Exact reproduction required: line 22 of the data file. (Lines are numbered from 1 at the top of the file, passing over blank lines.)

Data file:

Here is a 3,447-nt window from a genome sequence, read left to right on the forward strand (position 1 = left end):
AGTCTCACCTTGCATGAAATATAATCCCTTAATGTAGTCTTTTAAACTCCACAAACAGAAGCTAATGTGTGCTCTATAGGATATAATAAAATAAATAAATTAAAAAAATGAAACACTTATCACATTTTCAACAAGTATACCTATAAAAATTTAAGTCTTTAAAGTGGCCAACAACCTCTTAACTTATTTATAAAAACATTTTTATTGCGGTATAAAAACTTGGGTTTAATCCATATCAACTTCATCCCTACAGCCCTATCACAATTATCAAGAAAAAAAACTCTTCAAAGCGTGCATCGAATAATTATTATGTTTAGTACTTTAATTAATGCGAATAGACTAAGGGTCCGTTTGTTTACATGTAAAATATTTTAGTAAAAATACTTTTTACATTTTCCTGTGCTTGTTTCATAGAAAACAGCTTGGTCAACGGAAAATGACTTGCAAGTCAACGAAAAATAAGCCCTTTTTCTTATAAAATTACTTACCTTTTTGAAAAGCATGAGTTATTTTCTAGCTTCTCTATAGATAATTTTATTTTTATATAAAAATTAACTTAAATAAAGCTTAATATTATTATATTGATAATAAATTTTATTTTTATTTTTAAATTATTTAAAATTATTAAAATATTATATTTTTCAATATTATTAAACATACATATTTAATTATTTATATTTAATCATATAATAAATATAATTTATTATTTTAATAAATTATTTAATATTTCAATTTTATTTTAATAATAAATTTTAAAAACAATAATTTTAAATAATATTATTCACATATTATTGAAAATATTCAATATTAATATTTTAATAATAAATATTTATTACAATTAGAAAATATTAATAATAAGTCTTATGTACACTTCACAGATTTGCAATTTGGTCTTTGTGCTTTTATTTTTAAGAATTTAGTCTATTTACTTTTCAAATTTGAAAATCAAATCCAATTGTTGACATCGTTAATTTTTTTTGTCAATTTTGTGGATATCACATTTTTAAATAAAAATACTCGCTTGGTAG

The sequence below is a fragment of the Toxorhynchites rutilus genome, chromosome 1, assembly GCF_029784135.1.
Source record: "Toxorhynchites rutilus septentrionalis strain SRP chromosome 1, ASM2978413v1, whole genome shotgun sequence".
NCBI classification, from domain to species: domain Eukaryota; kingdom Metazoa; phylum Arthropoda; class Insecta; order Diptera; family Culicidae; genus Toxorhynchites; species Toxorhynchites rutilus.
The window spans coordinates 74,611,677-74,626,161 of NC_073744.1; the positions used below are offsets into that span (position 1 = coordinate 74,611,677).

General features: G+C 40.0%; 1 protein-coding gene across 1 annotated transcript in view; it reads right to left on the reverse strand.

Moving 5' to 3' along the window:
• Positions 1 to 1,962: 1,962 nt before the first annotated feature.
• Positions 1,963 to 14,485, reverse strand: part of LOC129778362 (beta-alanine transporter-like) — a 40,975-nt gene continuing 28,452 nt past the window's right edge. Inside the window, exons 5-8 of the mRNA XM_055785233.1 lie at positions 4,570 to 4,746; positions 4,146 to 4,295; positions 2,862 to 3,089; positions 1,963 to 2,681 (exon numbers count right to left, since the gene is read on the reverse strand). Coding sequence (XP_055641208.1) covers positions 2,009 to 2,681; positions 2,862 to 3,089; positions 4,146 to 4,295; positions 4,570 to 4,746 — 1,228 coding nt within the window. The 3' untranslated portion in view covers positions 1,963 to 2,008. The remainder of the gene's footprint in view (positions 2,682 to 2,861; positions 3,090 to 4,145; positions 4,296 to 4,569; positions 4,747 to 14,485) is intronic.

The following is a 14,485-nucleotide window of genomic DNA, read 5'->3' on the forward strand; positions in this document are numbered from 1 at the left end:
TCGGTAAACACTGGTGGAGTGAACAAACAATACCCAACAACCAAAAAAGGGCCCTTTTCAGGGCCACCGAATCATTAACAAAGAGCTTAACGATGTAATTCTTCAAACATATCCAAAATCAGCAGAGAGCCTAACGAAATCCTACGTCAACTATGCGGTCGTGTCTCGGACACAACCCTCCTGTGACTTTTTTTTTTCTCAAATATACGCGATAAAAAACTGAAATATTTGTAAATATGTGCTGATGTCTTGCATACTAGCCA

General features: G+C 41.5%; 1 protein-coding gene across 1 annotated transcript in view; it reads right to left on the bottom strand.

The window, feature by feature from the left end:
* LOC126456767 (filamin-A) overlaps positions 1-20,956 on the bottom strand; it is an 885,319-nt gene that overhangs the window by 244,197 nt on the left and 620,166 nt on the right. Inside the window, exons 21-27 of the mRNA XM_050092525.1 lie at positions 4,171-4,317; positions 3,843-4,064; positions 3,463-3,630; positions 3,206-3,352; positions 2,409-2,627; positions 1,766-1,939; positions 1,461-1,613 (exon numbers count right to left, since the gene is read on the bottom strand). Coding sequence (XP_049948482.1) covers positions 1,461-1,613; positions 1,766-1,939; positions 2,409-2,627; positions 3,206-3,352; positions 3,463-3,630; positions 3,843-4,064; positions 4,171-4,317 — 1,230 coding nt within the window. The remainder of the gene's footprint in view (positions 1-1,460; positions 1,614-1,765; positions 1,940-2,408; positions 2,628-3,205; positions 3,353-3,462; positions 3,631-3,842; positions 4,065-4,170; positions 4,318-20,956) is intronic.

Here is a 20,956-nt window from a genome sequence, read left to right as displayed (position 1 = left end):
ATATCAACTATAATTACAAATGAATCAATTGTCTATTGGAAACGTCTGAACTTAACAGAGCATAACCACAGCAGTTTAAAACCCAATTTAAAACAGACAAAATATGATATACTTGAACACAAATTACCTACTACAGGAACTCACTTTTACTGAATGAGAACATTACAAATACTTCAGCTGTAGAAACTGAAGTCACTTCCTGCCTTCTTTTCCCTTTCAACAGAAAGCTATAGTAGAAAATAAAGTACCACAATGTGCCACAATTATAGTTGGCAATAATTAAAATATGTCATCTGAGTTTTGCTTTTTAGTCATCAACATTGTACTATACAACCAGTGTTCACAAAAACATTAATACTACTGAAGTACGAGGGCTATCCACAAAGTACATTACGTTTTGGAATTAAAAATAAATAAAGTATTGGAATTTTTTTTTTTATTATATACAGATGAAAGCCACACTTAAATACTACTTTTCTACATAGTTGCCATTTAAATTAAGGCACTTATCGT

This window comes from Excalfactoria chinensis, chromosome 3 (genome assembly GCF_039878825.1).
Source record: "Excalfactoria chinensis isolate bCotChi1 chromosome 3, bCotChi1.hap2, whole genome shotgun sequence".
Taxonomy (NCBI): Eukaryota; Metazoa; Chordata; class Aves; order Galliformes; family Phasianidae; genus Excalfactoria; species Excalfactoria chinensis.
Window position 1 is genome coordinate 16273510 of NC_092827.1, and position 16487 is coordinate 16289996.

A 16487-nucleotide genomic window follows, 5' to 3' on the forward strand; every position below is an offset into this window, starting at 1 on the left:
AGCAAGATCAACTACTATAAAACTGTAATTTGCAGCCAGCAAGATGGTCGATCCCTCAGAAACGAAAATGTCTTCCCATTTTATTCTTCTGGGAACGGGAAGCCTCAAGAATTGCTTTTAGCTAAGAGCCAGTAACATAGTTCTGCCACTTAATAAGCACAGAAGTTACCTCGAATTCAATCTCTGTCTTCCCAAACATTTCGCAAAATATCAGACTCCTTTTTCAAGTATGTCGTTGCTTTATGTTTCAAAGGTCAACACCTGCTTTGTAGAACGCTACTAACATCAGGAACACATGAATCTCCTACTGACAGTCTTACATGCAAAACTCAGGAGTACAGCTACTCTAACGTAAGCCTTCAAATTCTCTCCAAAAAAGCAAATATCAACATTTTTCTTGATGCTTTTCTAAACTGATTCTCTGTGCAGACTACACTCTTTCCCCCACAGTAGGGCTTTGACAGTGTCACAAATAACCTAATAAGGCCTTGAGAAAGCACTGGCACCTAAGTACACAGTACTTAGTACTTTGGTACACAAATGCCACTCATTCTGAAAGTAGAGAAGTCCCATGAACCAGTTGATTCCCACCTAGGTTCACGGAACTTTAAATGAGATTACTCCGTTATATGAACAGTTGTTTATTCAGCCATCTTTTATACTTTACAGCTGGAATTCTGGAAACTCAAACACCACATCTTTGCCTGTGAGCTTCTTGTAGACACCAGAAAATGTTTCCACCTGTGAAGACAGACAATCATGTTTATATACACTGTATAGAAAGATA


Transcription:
A 16487-nucleotide genomic window follows, 5' to 3' on the forward strand; every position below is an offset into this window, starting at 1 on the left: